Randy Dotinga, former president of ASJA, has been a full-time freelancer for more than two decades. On behalf of independent journalists, he led opposition to the devastating California law known as AB5 and successfully lobbied legislators to fix it. He also spearheaded ASJA’s First Amendment lawsuit targeting AB5 in federal court. He specializes in writing about health/medicine, history, politics, books, and the odd & unusual. He lives in San Diego.
Debbie Abrams Kaplan is a journalist and content marketing writer who focuses on medical/healthcare, supply chain and personal finance writing. And sometimes the medical/healthcare supply chain. Debbie was happily not involved in politics or advocacy until late 2019, when AB5-type legislation was introduced in New Jersey during the lame duck session. Testifying in Trenton that fall was eye-opening and it set the stage for what would become a second full time volunteer job, as a co-leader of Fight for Freelancers. During this time, Debbie learned a lot about worker misclassification issues, how to lobby and how the legislative process works. And importantly, the power of the pen. Fight for Freelancers became known among New Jersey legislators, lobbyists (local and national) and the media for its effectiveness and for its instrumental role in helping kill the bill. When the PRO Act became a more serious threat in and after the 2020 election, the broader Fight for Freelancers USA group was ready to tackle the insertion of the ABC test in all federal legislation. Debbie has been an ASJA member since the mid-2000s and is currently the ASJA advocacy communications chair for PRO Act legislation.
Kim Kavin has been a full-time freelance writer and editor since 2003, following a decade on staff at newspapers and magazines. She writes mostly about two things that millions of Americans love: boats and dogs. Kim’s writing about boats has earned a Folio: Eddie along with numerous awards from Boating Writers International, while her writing about dogs has earned the ASJA’s Donald Robinson Prize for Investigative Journalism, won numerous awards from the Dog Writers Association of America, and been featured on CNN, Sunday Page 1A of The Washington Post and more. Since 2019, Kim has written for The Hill, NBC’s Think and others about anti-freelancer legislation, and she created Entrepreneur’s “Campaign for Our Careers” in opposition to the anti-freelancer PRO Act. In her spare time, Kim volunteers her time as an alumna mentor for interns in the Dow Jones News Fund editing program, which she attended after obtaining her bachelor’s degree in journalism from the University of Missouri-Columbia. Kim also volunteers as co-leader of the Fight For Freelancers groups that she helped to create. She lives in New Jersey with her two shelter mutts. Learn more at www.kimkavin.com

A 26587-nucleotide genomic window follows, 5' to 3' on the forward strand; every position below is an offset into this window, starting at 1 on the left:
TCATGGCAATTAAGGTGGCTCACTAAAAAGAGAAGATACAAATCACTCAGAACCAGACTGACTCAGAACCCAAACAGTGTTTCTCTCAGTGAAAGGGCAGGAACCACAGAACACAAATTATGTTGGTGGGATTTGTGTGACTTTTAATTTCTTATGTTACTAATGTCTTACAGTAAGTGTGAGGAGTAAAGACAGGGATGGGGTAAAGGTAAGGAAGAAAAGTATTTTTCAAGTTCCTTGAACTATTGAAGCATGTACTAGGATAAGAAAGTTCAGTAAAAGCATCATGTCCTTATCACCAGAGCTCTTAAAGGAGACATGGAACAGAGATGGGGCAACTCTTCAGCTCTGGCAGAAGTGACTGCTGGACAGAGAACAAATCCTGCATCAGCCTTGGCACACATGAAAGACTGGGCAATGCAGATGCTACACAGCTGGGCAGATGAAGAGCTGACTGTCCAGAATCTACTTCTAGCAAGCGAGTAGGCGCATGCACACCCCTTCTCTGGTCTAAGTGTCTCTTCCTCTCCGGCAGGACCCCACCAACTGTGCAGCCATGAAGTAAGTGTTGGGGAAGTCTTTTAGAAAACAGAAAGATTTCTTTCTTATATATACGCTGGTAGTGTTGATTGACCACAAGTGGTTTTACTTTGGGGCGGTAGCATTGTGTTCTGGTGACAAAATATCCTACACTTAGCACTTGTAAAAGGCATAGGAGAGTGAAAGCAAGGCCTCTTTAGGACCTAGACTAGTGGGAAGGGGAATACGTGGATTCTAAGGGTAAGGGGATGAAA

JoBeth McDaniel is a journalist and nonfiction author who serves as the chair of ASJA’s First Amendment committee. She is a plaintiff in the ASJA/NPPA federal lawsuit against California AB5.
Jen Singer is a freelance ghostwriter, editor, and writing coach. She is a co-founder of Fight for Freelancers New Jersey and USA, a nonpartisan, grassroots, self-funded group of independent contractors that seeks to remove the ABC Test component of the PRO Act from labor, employment, and tax law.
Milt Toby is honored to be included among this group of truly remarkable advocates. He’s also in awe of the workload they shouldered while maintaining a freelance career and some semblance of a personal life. Milt writes about horse racing—not much advocacy work there. But he knows the territory. Much of his legal practice was representing inmates on Kentucky’s Death Row. The ability to translate dense legalese into language that non-attorneys can understand is what he brought to the table when the Board of Directors first considered filing a lawsuit questioning the constitutionality of AB5 in California. He’s never been prouder of his colleagues than when the Board voted unanimously to join the lawsuit.
For 20 years, Karon Warren has covered numerous topics for many print and online publications ranging from business and real estate to home improvement and health to personal finance and travel—and much more. Her work has appeared in such outlets as USA Today, Healthgrades, DeSoto Magazine, GEORGIA Magazine, FamilyVacationCritic.com, Bankrate.com and others. A member of ASJA since 2011, Karon has volunteered in many capacities, including volunteering at the New York conference and the one-day Atlanta conference, serving as a Virtual Client Connections host, and proofreading and writing for the ASJA Magazine. A firm believer that every citizen should vote in all local, state and federal elections, Karon never imagined getting involved with political advocacy until the PRO Act reared its ugly head. She got involved with Fight for Freelancers USA after hearing about the harm of the ABC test in the PRO Act and seeing the work by the Fight for Freelancers New Jersey founders.